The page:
Insurers have no choice as up to £110 is paid in claims for every £100 taken in premiums, says AA

Car insurance premiums have risen 14% this year, faster than at any time over the past 15 years, according to the AA British Insurance Premium Index.

The index, which tracks the quarterly movement of car and home insurance quotes, recorded a 5.6% jump for comprehensive car insurance over the three months ending 30 September, which means the average premium has increased by 14% since the start of the year.

AA director of insurance Simon Douglas said the rises were unprecedented. “Car insurers are facing fast rising costs, reserves for paying claims are depleted and investment income has fallen, largely because of the recession.

“I estimate that across the industry, up to £110 is being paid in claims for every £100 taken in premiums – a situation that is clearly unsustainable. Despite motor insurance being one of the most competitive markets, insurers have little choice but to put premiums up.”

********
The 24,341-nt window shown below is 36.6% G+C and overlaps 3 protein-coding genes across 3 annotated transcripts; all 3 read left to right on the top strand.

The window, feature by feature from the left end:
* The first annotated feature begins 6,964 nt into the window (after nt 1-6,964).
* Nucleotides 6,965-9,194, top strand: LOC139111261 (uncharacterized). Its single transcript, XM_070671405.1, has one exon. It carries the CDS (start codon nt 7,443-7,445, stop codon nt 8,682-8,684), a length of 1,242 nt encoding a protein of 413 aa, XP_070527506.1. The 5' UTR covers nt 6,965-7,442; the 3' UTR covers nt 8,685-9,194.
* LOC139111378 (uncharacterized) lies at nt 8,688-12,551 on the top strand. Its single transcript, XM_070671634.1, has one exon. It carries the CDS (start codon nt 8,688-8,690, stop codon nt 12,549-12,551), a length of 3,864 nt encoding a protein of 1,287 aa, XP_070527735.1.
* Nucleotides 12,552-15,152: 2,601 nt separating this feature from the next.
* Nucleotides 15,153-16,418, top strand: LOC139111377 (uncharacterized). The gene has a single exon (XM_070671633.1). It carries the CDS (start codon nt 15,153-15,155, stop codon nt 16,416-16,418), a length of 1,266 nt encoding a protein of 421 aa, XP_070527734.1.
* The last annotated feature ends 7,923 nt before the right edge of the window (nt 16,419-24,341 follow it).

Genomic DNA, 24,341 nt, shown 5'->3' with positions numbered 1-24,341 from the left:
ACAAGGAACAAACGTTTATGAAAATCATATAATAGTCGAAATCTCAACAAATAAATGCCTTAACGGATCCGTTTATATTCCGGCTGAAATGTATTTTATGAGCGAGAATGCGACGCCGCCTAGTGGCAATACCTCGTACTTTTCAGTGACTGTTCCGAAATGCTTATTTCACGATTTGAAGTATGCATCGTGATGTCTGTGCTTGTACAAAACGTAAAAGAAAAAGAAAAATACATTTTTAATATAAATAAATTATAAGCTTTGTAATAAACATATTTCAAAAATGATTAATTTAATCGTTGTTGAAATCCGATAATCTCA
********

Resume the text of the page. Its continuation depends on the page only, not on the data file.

An ABI spokesman said: “Premiums are going up because claims costs are rising and insurers are under pressure from falling investment returns.

“Some of the those rising claims costs are in personal injury claims, legal fees and insurance fraud. It’s a tough market but one that insurers will come through.”

In a separate study, Deloitte forecast an increase in claims inflation next year from 4.4% to 5.4%.

Allianz’s head of commercial and motor trade, Roger Ball, said the increase in computer-driven technology systems within vehicles, especially fleet, was one reason for the inflation as they cost more to repair.

Deloitte estimates net operating ratio will improve from this year’s 107.4% to 106.7% next year, across both commercial and personal lines.

Ball said the forecast showed insurers would need to improve their underwriting to make profits.

“You would have got away with that strategy three years ago when investment returns were high and stock market returns were less volatile. Now you cannot afford to run too high a combined operating ratio.”